Your Own Personal Diet: Chinese Food Therapy

by Cindy Chamberlain on November 5, 2017

In your attempt to be as healthy as possible, one of the most confusing dilemmas you may face is what to eat. There is so much information and so many choices, diets, miracle foods, and even foods to avoid at all costs, that it’s difficult to know whether or not you’re eating the right stuff in the right way. In our attempt to sort out all of the frequently conflicting information about diet, we tend to label foods as good or bad. And while you know that chemically loaded products disguised as food are bad, figuring out what to eat beyond that isn’t always so clear.

Enter Chinese food therapy. Using food for healing is a tool that falls under the umbrella of Traditional Chinese Medicine, in which the foods you choose can be very specific to your personal health needs. Here are some principles of how Chinese food therapy works, and how you can use food to improve your health.

-Chinese food therapy is based on the idea that each food has built-in properties. A food can warm or cool your body depending on its particular temperature, which is not about how hot or spicy it is, but how your body feels after you’ve eaten it. For example, ginger, garlic, scallions, and onions tend to warm you up, while cucumbers, bananas, and melons are cooling. Beyond temperature, foods also have an essential action on your body. Some foods are very dense and nourishing, others can drain fluids, and still others may be very moistening. In addition, foods can affect specific organs in your body. For example, apples and pears are considered to be beneficial foods for your lungs.

-Because each food has a variety of properties, a practitioner schooled in Chinese dietary therapy can choose those foods that are most beneficial to your unique health needs. This is based on your overall body constitution, as well as any symptoms or illnesses you may be experiencing.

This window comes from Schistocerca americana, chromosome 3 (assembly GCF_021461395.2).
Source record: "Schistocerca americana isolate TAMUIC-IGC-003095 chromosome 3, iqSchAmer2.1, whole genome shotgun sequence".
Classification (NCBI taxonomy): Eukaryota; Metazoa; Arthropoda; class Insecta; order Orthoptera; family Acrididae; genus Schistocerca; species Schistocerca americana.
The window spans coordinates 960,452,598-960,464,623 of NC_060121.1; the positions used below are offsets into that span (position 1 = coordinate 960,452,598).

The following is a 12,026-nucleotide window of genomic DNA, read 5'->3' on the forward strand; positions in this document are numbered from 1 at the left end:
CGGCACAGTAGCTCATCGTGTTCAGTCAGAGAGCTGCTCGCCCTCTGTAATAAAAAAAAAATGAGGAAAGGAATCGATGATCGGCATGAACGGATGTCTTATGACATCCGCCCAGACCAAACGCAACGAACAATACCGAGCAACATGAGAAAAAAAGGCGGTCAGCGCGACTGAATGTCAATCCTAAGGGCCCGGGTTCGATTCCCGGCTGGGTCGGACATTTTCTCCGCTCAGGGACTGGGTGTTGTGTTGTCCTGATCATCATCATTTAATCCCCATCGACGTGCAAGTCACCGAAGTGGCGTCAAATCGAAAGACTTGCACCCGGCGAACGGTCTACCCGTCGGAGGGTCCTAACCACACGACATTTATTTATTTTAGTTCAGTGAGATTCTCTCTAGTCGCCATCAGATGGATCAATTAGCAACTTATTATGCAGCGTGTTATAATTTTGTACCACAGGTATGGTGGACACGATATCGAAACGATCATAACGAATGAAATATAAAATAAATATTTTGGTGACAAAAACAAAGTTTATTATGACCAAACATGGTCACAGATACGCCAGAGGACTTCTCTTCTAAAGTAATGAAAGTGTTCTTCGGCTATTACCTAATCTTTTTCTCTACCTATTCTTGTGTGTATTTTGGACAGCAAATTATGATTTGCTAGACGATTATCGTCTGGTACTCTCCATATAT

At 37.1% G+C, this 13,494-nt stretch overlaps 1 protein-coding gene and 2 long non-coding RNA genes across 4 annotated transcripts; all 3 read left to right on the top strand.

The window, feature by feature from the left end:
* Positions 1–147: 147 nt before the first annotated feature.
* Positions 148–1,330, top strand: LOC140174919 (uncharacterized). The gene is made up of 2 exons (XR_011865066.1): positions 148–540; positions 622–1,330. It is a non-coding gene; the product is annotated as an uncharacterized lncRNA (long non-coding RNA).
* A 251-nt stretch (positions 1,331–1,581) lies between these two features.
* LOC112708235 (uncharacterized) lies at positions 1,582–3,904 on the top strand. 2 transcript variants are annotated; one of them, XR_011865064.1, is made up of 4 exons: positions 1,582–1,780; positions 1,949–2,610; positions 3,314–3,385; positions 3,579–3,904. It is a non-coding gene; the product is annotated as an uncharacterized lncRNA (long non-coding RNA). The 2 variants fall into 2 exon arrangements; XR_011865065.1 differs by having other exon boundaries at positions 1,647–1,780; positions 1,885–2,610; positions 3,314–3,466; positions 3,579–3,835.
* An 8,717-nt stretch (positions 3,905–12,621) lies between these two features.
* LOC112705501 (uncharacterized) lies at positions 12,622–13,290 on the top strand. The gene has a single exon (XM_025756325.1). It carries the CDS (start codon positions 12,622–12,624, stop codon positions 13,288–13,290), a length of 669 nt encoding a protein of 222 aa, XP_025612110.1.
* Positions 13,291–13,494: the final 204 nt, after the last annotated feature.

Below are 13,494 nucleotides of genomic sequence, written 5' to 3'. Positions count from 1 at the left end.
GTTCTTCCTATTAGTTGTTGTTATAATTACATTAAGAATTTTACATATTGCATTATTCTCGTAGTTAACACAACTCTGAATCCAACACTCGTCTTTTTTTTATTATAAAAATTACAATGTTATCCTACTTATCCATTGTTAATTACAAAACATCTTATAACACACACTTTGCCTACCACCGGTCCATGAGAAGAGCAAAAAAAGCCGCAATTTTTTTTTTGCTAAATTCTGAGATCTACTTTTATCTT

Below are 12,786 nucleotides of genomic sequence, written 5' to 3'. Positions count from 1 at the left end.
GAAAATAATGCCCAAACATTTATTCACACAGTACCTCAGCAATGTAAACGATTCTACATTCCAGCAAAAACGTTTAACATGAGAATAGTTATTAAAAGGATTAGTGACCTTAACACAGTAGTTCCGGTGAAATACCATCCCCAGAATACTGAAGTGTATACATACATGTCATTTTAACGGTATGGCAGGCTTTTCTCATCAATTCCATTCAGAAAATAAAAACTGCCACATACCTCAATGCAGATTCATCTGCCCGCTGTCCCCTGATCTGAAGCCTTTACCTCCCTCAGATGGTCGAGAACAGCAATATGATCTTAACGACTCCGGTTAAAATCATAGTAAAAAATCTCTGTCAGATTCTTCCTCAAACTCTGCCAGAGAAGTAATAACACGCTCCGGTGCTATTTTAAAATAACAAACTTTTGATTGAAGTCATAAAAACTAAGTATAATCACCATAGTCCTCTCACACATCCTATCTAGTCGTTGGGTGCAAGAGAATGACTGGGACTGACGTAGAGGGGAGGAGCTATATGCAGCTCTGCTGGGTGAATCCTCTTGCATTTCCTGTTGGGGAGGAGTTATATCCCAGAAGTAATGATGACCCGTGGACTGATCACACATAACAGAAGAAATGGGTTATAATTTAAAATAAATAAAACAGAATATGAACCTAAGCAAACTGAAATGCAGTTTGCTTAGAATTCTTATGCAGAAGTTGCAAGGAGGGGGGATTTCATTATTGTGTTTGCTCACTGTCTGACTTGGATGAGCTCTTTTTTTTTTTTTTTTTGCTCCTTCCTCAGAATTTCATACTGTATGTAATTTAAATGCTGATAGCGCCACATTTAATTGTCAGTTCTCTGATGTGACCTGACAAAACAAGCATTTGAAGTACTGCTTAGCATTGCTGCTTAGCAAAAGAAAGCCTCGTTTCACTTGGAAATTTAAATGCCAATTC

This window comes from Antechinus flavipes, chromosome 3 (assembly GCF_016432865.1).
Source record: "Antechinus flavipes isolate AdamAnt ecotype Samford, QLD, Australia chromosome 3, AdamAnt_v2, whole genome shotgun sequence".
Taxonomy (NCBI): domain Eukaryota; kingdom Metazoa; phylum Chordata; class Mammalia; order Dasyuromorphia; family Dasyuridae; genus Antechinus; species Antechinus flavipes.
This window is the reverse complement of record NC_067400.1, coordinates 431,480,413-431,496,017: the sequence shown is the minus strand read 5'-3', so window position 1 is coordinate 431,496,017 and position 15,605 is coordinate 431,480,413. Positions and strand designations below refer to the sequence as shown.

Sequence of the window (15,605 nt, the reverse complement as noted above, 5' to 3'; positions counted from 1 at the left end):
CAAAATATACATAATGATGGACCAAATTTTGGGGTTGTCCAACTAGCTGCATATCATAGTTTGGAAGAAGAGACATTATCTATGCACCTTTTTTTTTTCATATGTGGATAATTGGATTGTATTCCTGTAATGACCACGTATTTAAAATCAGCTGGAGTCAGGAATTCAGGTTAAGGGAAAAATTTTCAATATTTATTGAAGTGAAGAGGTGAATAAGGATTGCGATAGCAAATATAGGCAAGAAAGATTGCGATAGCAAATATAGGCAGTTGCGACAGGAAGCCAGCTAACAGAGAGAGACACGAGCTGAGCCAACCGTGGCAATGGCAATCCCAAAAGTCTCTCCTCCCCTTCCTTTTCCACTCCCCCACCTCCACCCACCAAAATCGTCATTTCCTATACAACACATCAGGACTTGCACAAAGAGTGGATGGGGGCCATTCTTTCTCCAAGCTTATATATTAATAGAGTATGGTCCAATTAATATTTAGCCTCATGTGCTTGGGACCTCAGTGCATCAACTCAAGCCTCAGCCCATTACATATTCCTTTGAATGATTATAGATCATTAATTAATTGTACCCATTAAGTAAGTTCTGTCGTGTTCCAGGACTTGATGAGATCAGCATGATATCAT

-Digestion is considered to be one of the most important components of Chinese food therapy. If you’re eating wonderful food, but are unable to digest it well, the nutrients and benefits of that food are lost. Therefore, if your digestion is an issue, your practitioner would work to improve it through acupuncture, Chinese herbs, and easily digestible foods.

-One strategy for improving digestion is to avoid a lot of raw foods. While we have been taught that raw is the most nutritious way to eat plant-based foods, uncooked vegetables are fibrous and hard to digest. Cooking your vegetables breaks down the fiber and “predigests” it without overloading your digestive system.

-The longer a food is cooked, the warmer it becomes to your body. So on one end of the spectrum, raw foods are considered to be cooling, while foods that have been roasted are warming in nature. That’s why we tend to eat a lot of raw fruits and vegetables that are in season in the summer, but gravitate more to soups and stews during the winter months.

-Very cold foods like iced drinks, ice cream, or frozen foods can also slow down your digestion. Cold foods cool off the interior of your body and can bring your digestion to a halt, which can take some time to bring back to normal functioning. If you’ve ever felt like you just ate a gut bomb after finishing a bowl of ice cream, you know what I’m talking about.